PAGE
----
I haven’t been following my own advice lately. I’ve caught myself struggling through things that don’t feel easy or fun. And passing up things I want to do, so that I can do more of what I think I should do.
This way of being doesn’t feel good. It’s frustrating to muscle through tasks that feel hard when what I really want to do is read my new books or research green smoothie recipes or go for a walk.
And this way of being isn’t consistent with my primary value of freedom. When I’m awake enough, I try to let my values guide my choices.
Maybe most important, this way of being isn’t even effective so it really doesn’t make sense. It’s not like feeling bad or betraying my values pays off in the end because I actually get stuff done and make progress. Just the opposite, actually.
Here’s a brief sketch of how I think it really works (these ideas are discussed in more detail in Whose Underwear Are you Wearing, sort of a manifesto for the whole Achievable Enlightenment blog):
1. You play warmer/colder and do what feels best to you in the moment. In other words, use your emotions as guidance system—when it feels good, do it more, when it doesn’t, do it less.
2. Because your emotions are always guiding you in the right direction, know that doing what feels right and good in the moment is actually helping you get what you really want. Relentlessly plugging away at things you don’t want to be doing and that don’t feel good is not doing yourself any favors.
Geez…I can hear you screaming all the way in Chicago. BUT THERE ARE THINGS THAT NEED TO BE DONE!
To that I say use these guidelines on the less urgent things, then. If writing your mortgage check or pulling over when the cop is chasing you down the highway don’t feel good, suck it up and do them anyway. The consequences are worse than the discomfort of doing them.
But those are extreme examples and things in your life are rarely that extreme. If you stop trying to play devil’s advocate and try this out on things that are important but are slightly less urgent than those examples, you’ll see.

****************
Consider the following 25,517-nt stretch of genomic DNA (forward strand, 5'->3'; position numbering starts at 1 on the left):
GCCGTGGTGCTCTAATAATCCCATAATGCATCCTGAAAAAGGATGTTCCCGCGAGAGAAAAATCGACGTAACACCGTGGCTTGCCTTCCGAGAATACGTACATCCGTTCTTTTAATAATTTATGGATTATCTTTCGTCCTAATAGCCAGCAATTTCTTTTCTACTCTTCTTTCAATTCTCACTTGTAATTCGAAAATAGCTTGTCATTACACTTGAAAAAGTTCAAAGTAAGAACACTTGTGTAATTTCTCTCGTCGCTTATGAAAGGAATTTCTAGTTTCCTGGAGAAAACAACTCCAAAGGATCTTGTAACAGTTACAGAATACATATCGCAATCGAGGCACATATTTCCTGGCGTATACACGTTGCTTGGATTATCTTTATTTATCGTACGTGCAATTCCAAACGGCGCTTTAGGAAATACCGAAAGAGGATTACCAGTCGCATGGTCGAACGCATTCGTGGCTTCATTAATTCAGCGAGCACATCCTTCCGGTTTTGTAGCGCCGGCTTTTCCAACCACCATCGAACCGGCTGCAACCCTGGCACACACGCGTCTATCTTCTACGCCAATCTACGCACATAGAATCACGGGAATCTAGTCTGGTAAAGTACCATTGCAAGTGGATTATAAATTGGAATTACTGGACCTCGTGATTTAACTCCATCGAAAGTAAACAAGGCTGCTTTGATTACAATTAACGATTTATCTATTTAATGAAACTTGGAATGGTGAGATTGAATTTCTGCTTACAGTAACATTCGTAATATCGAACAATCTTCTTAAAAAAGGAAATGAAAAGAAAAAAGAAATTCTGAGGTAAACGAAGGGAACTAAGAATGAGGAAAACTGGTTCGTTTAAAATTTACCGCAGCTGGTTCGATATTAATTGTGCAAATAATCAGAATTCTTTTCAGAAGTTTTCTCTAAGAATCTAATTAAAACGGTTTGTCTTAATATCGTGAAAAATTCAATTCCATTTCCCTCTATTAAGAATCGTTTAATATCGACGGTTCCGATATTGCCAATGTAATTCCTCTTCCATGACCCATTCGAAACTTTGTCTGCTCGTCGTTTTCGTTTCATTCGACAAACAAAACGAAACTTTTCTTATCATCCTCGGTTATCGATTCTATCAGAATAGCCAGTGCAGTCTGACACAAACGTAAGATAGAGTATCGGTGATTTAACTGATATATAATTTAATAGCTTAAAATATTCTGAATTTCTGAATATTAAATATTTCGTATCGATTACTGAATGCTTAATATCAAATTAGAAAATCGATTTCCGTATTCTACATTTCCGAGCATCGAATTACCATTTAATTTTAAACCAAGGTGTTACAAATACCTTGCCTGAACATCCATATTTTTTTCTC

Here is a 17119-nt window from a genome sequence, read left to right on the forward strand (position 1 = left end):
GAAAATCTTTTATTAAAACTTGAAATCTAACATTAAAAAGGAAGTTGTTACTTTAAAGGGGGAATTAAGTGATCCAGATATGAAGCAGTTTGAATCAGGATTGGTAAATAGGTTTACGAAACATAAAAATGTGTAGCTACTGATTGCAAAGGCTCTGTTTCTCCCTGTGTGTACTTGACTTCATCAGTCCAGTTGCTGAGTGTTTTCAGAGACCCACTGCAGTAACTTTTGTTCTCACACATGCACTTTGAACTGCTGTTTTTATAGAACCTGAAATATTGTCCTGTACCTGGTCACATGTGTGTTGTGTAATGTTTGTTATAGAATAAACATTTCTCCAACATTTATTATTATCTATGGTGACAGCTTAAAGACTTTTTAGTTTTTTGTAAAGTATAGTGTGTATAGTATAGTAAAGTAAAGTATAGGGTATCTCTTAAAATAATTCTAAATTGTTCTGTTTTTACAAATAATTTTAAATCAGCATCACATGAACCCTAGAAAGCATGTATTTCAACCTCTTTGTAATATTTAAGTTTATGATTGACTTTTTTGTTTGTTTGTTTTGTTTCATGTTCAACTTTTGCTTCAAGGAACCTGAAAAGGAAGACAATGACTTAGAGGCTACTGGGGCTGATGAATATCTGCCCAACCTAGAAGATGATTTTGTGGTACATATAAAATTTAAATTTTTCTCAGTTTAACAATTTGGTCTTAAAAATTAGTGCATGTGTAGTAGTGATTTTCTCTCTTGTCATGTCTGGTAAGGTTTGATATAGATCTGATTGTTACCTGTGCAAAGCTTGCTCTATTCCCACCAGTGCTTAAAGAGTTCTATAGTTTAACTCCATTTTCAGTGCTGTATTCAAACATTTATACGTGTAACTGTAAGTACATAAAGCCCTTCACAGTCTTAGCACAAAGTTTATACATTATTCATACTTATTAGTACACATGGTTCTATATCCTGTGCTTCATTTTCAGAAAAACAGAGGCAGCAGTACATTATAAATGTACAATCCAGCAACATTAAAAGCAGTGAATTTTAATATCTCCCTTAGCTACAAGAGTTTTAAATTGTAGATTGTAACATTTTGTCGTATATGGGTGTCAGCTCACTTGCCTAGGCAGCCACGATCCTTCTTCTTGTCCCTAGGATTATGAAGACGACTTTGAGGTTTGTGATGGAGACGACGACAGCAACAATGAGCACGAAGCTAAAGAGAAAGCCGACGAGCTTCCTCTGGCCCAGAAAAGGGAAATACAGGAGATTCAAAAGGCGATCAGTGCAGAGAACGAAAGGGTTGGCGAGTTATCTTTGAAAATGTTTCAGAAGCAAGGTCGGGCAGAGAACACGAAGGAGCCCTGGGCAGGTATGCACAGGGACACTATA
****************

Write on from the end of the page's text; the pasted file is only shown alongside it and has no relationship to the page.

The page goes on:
When it isn’t fun, do it just a little longer…
Writing is a good example in my life. When I sit down to write and it just doesn’t feel good, it feels forced and hard and like it’s not working, I keep at it just a little longer.
That part is really important.
As soon as it sucks I don’t walk away because the truth is, a lot of things suck at first. But if you take a little action through the suckiness, they start get easier and feel better.
So the question becomes: at what point do you walk away? You have to figure that out for yourself.
Sorry, shitty answer, I know. But you do. This piece of it is like a mirror for the whole process. You have to feel it out and find your sweet spot.
While I can’t give you specific time limits, I can say that for me it often looks something like:
Sit down to write, write some crap, look around, get more coffee, check my email, write a little more crap. At some point I usually decide that I’ll write for a specific amount of time (maybe 5 or 10 minutes) and see how it goes.
If I want to quit at the end of those 10 minutes I will without guilt. If on re-read I realize what I’m writing isn’t as crappy as it seems, or if the process is starting to feel a little better, I keep going.
If I stop, I do so knowing I did my minimum and there’s no room or reason for self-judgment.
When I keep pushing beyond my limit even when it still feels bad, I end up wasting a lot of time. I wind up with a lot of crappy words I eventually delete or just don’t use. If I would have just let it go for a while and did something I wanted to do, I would have come back to it later when it felt good. In much less time and with much less effort, I’d end up with some useable stuff.
That’s the theory, anyway. And when I’ve followed that formula, that’s usually how it turns out.
But man, it’s hard to let go and trust sometimes! Sometimes I want so badly to have written or to have made those phone calls that muscling through it the hard way seems like the better choice.
And that’s fine, I mean no one’s going to die or anything either way. As long as I remember that the end product probably won’t be the same. When it feels easier and it flows, it’s most likely producing a better outcome. When it feels like a struggle it’s usually not turning out as good.
Ever showed up at a job you hate day in and day out? Maybe you are now. I have. I sucked at that job. (Suck is relative and kind of personal and subjective, by the way. I won awards as a trial consultant but I still sucked at it relative to what I could have done if I had actually applied myself.)
Back to how this all started: I haven’t been doing so well at this, myself. I’ve been telling myself what I should do and paying more attention to external benchmarks and what other people are doing and recommendations and arbitrary numbers than how I feel when I’m really doing the thing.
So I’m going to keep working on rewiring that pattern and consciously remember to live by my underwear theory. Will you?